Well, the 2015 U. S. News & World Report rankings are out, and here are the elite Top 10 for “National Universities”: 1. Princeton 2. Harvard 3. Yale 4. Columbia 4. Stanford 4. University of Chicago 7. MIT 8. Duke 8. Penn 10. California Institute of Technology And here are the rankings of the Top … Continue reading US News Rankings: Not Quite Ho-Hum
This article is third in a series on “the year that was” in higher education. The first two articles are here and here. Campus activism is, by and large, the world of make-believe. Whenever students occupy a president’s office, Tinkerbell is not far away. Whenever faculty demand a boycott, Professor Dumbledore winks at Professor Snape.
In analyzing the backlash against the American Studies Association’s demand for a boycott against all Israeli colleges and universities, two numbers are important: 81 and 4. No fewer than eighty-one college or university presidents have personally denounced the boycott (as helpfully compiled by Avi Mayer); the number is likely higher. But only four colleges or … Continue reading Just How Sincere Is the Anti-ASA Backlash?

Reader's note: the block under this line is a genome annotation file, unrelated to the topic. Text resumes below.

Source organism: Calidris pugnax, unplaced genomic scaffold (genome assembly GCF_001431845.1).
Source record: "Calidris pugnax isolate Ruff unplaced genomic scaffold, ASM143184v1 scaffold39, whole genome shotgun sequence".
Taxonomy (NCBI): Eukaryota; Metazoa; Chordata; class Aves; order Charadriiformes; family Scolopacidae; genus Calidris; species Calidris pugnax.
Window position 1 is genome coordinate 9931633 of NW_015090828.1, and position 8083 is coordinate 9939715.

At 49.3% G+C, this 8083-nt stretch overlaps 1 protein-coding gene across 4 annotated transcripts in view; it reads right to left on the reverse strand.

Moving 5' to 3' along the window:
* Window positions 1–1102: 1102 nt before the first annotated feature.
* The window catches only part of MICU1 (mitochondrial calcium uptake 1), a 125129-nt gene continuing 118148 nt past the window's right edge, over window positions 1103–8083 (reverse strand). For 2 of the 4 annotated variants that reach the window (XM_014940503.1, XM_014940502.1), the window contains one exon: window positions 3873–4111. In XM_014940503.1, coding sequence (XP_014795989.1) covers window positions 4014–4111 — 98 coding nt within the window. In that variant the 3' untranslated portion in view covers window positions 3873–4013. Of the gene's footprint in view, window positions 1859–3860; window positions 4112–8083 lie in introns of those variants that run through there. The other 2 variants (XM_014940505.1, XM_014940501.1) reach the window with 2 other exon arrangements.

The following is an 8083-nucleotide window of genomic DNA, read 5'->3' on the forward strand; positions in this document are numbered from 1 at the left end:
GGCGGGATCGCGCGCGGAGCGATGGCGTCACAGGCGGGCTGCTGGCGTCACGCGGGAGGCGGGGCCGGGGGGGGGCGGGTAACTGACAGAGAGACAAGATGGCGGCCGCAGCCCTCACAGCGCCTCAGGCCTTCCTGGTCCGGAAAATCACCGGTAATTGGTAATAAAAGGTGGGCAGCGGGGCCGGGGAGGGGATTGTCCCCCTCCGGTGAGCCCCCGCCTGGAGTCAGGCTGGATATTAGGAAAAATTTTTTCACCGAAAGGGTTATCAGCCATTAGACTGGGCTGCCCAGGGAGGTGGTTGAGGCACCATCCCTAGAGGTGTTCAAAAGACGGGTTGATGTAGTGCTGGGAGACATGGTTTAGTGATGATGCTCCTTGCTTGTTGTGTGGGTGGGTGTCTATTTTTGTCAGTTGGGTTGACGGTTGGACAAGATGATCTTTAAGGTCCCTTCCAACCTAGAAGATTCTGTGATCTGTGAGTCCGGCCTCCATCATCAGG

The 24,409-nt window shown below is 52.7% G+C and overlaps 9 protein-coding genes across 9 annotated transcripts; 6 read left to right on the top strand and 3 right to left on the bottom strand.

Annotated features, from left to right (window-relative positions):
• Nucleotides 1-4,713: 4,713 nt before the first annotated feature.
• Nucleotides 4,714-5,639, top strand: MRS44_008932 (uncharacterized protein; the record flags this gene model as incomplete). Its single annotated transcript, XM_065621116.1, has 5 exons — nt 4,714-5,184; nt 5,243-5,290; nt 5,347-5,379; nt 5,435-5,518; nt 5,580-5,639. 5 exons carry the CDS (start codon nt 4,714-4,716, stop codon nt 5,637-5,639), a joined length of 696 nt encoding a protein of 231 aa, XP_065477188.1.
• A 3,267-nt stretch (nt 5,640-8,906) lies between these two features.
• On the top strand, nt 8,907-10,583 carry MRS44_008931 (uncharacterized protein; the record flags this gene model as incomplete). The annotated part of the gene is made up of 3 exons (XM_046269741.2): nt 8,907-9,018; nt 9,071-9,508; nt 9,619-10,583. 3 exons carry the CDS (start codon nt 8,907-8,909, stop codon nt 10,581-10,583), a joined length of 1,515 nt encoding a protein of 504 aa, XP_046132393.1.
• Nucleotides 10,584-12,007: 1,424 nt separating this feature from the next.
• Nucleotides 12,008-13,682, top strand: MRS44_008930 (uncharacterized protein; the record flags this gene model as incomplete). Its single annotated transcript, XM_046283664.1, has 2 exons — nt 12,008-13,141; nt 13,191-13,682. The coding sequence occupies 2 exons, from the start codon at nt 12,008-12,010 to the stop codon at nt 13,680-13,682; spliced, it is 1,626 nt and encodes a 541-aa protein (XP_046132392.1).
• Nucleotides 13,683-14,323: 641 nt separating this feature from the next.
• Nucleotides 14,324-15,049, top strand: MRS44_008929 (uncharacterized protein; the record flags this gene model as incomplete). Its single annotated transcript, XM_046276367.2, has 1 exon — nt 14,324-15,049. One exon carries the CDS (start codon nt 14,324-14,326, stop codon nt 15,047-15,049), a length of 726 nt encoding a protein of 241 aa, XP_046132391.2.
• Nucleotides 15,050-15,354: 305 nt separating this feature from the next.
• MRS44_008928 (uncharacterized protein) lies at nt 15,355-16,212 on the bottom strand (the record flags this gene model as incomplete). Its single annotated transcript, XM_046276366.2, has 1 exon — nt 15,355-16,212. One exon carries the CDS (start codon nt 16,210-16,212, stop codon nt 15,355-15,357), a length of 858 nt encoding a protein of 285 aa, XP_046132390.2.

Just three days after the American Studies Association announced its boycott of Israeli academic institutions, I was able to report here that Brandeis University and Pennsylvania State University-Harrisburg would cancel their institutional memberships in the ASA. I predicted that more colleges and universities would join those two after the break. But some are not waiting. … Continue reading American Studies Association Boycott Update:
The Condemnations Pour In
As colleges begin using massive open online courses (MOOC) to reduce faculty costs, a Johns Hopkins University professor has announced plans for MOOA (massive open online administrations). Dr. Benjamin Ginsberg, author of The Fall of the Faculty, says that many colleges and universities face the same administrative issues every day. By having one experienced group … Continue reading Forget MOOCs–Let’s Use MOOA